Nah. Not the point

The question is if stacking cash after being invested is considered market timing

Is it market timing when Buffett didnít have a track record?

Consensus says it is
« Last Edit: November 12, 2019, 10:39:48 AM by nancyfrank232 »

talltexan

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Re: What will be the next bubble? Whatís your plan when/if it does happen?
« Reply #45 on: November 12, 2019, 12:35:55 PM »
Does Buffet's track record include when he was twelve years old and already owning/operating three businesses?

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Re: What will be the next bubble? Whatís your plan when/if it does happen?
« Reply #46 on: November 12, 2019, 12:55:09 PM »
Buffet isn't waiting for the market to take a tumble before he scoops up stocks on the cheap. He's looking for a company to buy. If the shit hits the fan, as it did in 2008, he's happy to take advantage but he's no Taleb.

nancyfrank232

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What will be the next bubble? Whatís your plan when/if it does happen?
« Reply #47 on: November 12, 2019, 03:48:54 PM »
Buffet isn't waiting for the market to take a tumble before he scoops up stocks on the cheap. He's looking for a company to buy. If the shit hits the fan, as it did in 2008, he's happy to take advantage but he's no Taleb.

If somebody is holding $128 billion in cash or $12.8 million in cash or $1.28 million in cash, etc. and looking for a ďbusiness to buyĒ, theyíre not market timing

I can see that perspective

I can also see people calling it market timing
« Last Edit: November 12, 2019, 04:31:26 PM by nancyfrank232 »

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Re: What will be the next bubble? Whatís your plan when/if it does happen?
« Reply #48 on: November 13, 2019, 02:28:40 AM »
I don't think it would be fair to call Warren Buffett a "market timer."  He's fundamentally a value investor.  He buys equities (and whole companies) when he feels they are good values based on real analysis.  When he believes the price is relatively low and presents good long-term value, he buys.  If he believes an asset or company is overpriced, he does not buy.  If he were a market timer, he'd be buying or selling large portions of his portfolio based on whether he believes the market is going up or down, but I believe most of Berkshire Hathaway stays in place for a long time as more of a "buy and hold" strategy (particularly when buying entire companies) because he is buying companies that he believes will provide long-term value. 

Buffett's style is all about picking stocks and companies because he believes there is value in them that the market is not recognizing.  I think  his long-term track record shows that he is one of the very few people who can do this consistently.  He is not a Bogle-style low fee index-fund investor, but he absolutely advocates that for the vast majority of people.  I think his recommendation that his wife's inheritance be placed in an index fund (and some government bonds) and his bet that hedge funds couldn't beat a low-cost S&P 500 index fund make his beliefs clear.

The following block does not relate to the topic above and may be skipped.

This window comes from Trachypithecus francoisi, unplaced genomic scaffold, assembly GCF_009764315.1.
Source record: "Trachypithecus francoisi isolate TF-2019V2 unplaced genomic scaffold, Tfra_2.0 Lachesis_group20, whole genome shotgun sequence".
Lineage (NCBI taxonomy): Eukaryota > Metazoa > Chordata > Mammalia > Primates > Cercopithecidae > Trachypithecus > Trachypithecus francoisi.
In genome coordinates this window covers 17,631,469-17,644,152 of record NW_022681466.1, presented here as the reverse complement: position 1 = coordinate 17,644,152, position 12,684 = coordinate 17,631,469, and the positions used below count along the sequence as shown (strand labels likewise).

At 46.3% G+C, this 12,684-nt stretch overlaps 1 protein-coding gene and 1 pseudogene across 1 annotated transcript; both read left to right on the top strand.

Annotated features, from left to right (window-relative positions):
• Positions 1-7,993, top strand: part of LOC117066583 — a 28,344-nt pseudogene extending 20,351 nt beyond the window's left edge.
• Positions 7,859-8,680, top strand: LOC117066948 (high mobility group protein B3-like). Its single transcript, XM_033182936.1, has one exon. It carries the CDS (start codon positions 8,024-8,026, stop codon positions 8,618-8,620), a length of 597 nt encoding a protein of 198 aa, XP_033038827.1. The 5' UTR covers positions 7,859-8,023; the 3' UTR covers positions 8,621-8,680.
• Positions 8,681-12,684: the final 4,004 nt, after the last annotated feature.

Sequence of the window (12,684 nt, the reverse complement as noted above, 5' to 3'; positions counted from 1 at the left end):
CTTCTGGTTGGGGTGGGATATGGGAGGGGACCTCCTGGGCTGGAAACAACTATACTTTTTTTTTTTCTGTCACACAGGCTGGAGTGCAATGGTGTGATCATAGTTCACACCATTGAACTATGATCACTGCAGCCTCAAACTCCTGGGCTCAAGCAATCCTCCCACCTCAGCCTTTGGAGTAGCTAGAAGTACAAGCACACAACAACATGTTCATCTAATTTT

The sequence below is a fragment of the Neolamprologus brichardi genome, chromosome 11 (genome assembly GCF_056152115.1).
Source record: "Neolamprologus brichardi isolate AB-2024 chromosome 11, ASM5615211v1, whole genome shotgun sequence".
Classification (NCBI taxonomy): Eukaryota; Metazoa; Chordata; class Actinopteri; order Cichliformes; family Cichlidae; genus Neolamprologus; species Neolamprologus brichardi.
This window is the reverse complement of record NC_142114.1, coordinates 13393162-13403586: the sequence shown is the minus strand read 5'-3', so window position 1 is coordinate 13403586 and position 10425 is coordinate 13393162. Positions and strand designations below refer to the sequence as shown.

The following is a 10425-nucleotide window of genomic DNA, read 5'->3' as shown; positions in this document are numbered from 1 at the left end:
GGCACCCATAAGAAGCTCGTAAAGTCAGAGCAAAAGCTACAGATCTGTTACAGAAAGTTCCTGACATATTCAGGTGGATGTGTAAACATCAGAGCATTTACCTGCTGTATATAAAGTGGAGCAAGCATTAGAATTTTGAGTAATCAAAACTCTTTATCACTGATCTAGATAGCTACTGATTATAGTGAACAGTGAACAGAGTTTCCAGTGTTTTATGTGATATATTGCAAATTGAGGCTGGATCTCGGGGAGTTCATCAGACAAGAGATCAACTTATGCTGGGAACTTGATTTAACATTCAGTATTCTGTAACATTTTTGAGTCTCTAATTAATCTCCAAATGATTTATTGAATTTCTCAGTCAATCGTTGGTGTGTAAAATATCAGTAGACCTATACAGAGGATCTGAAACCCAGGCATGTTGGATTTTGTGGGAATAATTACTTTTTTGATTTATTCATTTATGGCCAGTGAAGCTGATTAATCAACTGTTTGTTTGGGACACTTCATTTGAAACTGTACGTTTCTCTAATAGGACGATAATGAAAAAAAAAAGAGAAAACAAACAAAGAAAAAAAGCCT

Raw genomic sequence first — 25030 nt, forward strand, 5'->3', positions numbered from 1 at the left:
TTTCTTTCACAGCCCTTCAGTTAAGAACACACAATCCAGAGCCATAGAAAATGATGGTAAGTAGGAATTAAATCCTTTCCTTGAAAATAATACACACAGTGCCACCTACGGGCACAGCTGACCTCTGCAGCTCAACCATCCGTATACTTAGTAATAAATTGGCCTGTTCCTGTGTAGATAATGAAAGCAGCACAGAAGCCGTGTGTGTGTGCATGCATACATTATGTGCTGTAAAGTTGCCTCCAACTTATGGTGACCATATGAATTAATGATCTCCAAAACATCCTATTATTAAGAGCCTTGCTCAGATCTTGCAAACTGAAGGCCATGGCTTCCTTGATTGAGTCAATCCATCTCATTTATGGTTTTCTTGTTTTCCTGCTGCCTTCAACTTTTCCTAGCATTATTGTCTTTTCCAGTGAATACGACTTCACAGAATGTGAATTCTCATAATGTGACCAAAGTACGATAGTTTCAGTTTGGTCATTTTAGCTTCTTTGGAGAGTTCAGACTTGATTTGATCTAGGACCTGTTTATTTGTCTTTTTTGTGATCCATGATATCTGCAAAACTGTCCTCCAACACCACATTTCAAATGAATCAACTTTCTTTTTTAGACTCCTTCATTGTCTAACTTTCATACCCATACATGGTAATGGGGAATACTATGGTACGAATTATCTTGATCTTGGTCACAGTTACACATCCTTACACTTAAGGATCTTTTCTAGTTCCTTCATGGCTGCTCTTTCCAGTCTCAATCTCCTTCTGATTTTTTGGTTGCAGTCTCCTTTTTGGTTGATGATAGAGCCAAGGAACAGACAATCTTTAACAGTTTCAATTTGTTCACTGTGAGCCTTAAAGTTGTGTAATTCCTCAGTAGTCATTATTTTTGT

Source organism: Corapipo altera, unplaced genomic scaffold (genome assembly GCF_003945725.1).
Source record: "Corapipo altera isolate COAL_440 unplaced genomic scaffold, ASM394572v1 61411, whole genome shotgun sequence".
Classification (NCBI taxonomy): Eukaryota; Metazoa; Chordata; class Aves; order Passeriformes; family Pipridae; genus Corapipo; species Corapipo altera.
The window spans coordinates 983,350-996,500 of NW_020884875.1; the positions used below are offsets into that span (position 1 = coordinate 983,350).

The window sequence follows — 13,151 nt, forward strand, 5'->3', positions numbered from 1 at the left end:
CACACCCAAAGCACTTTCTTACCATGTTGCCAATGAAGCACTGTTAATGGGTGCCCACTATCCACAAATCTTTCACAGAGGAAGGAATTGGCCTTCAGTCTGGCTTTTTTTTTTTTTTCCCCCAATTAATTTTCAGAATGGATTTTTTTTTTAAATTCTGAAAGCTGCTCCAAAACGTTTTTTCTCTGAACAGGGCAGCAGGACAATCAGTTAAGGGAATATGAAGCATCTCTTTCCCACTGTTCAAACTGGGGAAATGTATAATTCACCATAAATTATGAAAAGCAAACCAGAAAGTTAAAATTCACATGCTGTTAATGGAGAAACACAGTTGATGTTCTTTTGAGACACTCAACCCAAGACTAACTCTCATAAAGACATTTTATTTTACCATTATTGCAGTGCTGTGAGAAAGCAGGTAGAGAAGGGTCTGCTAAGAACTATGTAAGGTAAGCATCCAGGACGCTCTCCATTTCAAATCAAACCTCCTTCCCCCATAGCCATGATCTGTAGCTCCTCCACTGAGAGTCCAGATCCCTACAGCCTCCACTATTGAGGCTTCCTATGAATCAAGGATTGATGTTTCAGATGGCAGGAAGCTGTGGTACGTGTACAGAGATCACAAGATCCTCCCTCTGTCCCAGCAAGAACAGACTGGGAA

Ironically, Buffett's success is Berkshire Hathaway's biggest problem these days.  The company is so big that it is increasingly difficult to find value deals big enough to affect the bottom line of the company.  Outperforming the broad index has become increasingly difficult.  In fact, BH has not outperformed the market in recent years, and I would not be surprised to see Buffett rethink how BH operates, perhaps by paying dividends or implementing a stock buyback. 


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Re: What will be the next bubble? Whatís your plan when/if it does happen?
« Reply #49 on: November 13, 2019, 04:32:19 AM »
There are bubbles everywhere, but the biggest of them all is in sovereign debt.

It makes absolutely NO sense at all that you would lend money to an entity and be charged for the "privilege" of doing so, yet this is where we are at with a growing chunk of the debt market. The only reason it is going is that people believe that someone else will buy it off them for even more ridiculous terms. That's the bigger fool in action, and that is a common feature in asset bubbles.


BTW it's not as simple as "I'm passive, he's active." you can be both a market timer, AND a passive investor.  You can buy active investments in a passive manner, or you can buy passive funds in an active manner.  Either way, I doubt either Buffett or Joe Schmoe gives two hoots about which tickboxes you may or may not think they fit. We all have to swim in the same waters.